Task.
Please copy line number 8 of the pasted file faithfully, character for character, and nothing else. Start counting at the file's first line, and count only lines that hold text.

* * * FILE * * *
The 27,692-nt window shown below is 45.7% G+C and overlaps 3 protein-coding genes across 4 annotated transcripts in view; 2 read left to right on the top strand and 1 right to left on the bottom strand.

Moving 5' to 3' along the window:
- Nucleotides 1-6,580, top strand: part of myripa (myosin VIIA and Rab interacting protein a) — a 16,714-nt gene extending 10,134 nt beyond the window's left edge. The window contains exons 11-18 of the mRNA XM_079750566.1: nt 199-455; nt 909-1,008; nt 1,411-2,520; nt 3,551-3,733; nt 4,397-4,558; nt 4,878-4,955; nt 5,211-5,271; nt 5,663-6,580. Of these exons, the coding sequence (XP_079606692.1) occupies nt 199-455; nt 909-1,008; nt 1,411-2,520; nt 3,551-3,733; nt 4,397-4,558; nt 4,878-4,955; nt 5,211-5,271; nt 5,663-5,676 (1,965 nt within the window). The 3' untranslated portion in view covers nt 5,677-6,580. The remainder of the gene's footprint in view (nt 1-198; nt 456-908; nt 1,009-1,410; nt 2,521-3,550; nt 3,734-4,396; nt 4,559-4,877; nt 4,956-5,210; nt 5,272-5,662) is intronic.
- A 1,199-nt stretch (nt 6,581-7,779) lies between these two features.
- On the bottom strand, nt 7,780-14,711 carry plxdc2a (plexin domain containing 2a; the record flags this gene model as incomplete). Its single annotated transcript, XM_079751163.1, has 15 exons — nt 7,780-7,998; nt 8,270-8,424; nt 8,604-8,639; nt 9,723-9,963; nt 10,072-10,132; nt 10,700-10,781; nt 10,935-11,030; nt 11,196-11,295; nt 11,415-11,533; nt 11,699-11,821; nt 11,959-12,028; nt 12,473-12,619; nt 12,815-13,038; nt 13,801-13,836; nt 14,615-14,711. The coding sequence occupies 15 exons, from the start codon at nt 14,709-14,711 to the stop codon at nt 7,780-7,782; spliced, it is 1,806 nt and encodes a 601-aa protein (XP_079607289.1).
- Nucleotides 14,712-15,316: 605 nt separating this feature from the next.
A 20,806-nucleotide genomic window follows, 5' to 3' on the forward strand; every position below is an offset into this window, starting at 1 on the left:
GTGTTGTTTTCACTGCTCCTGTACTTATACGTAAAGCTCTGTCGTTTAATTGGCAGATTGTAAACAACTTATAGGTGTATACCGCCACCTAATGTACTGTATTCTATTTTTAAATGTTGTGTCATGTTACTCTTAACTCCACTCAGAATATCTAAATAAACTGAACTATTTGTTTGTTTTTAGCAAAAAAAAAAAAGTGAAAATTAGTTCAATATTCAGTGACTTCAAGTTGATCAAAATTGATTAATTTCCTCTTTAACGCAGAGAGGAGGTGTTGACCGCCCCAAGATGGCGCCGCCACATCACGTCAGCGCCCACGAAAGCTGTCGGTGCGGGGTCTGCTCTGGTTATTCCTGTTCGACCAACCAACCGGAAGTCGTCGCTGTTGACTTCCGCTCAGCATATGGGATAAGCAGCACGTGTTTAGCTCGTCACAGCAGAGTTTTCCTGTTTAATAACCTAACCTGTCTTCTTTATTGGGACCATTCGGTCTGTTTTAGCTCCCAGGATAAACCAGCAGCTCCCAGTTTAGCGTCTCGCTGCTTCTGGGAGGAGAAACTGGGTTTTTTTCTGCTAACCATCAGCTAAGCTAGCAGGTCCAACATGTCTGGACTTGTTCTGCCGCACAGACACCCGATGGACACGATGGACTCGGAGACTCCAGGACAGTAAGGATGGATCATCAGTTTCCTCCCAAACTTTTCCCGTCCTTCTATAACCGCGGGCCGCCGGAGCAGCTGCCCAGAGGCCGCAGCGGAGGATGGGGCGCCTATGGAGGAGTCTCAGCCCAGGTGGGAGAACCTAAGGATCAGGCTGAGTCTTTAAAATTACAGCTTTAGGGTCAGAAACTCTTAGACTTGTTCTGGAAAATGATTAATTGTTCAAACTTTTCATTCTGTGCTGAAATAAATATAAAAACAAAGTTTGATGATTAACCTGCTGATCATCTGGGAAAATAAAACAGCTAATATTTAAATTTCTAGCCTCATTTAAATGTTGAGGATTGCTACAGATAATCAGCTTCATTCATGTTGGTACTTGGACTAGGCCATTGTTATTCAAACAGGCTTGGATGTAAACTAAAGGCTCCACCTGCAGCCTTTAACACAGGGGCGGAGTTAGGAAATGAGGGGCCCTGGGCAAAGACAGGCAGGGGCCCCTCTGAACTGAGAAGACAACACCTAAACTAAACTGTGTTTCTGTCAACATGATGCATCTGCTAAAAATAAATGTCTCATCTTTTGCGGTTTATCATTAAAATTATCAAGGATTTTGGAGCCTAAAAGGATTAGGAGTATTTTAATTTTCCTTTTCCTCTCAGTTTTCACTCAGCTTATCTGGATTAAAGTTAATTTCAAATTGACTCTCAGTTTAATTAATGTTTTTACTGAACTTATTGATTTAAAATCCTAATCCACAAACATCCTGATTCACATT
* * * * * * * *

GTGTTGTTTTCACTGCTCCTGTACTTATACGTAAAGCTCTGTCGTTTAATTGGCAGATTGTAAACAACTTATAGGTGTATACCGCCACCTAATGTACTGTATTCTATTTTTAAATGTTGTGTCATGTTACTCTTAACTCCACTCAGAATATCTAAATAAACTGAACTATTTGTTTGTTTTTAGCAAAAAAAAAAAAGTGAAAATTAGTTCAATATTCAGTGACTTCAAGTTGATCAAAATTGATTAATTTCCTCTTTAACGCAGAGAGGAGGTGTTGACCGCCCCAAGATGGCGCCGCCACATCACGTCAGCGCCCACGAAAGCTGTCGGTGCGGGGTCTGCTCTGGTTATTCCTGTTCGACCAACCAACCGGAAGTCGTCGCTGTTGACTTCCGCTCAGCATATGGGATAAGCAGCACGTGTTTAGCTCGTCACAGCAGAGTTTTCCTGTTTAATAACCTAACCTGTCTTCTTTATTGGGACCATTCGGTCTGTTTTAGCTCCCAGGATAAACCAGCAGCTCCCAGTTTAGCGTCTCGCTGCTTCTGGGAGGAGAAACTGGGTTTTTTTCTGCTAACCATCAGCTAAGCTAGCAGGTCCAACATGTCTGGACTTGTTCTGCCGCACAGACACCCGATGGACACGATGGACTCGGAGACTCCAGGACAGTAAGGATGGATCATCAGTTTCCTCCCAAACTTTTCCCGTCCTTCTATAACCGCGGGCCGCCGGAGCAGCTGCCCAGAGGCCGCAGCGGAGGATGGGGCGCCTATGGAGGAGTCTCAGCCCAGGTGGGAGAACCTAAGGATCAGGCTGAGTCTTTAAAATTACAGCTTTAGGGTCAGAAACTCTTAGACTTGTTCTGGAAAATGATTAATTGTTCAAACTTTTCATTCTGTGCTGAAATAAATATAAAAACAAAGTTTGATGATTAACCTGCTGATCATCTGGGAAAATAAAACAGCTAATATTTAAATTTCTAGCCTCATTTAAATGTTGAGGATTGCTACAGATAATCAGCTTCATTCATGTTGGTACTTGGACTAGGCCATTGTTATTCAAACAGGCTTGGATGTAAACTAAAGGCTCCACCTGCAGCCTTTAACACAGGGGCGGAGTTAGGAAATGAGGGGCCCTGGGCAAAGACAGGCAGGGGCCCCTCTGAACTGAGAAGACAACACCTAAACTAAACTGTGTTTCTGTCAACATGATGCATCTGCTAAAAATAAATGTCTCATCTTTTGCGGTTTATCATTAAAATTATCAAGGATTTTGGAGCCTAAAAGGATTAGGAGTATTTTAATTTTCCTTTTCCTCTCAGTTTTCACTCAGCTTATCTGGATTAAAGTTAATTTCAAATTGACTCTCAGTTTAATTAATGTTTTTACTGAACTTATTGATTTAAAATCCTAATCCACAAACATCCTGATTCACATT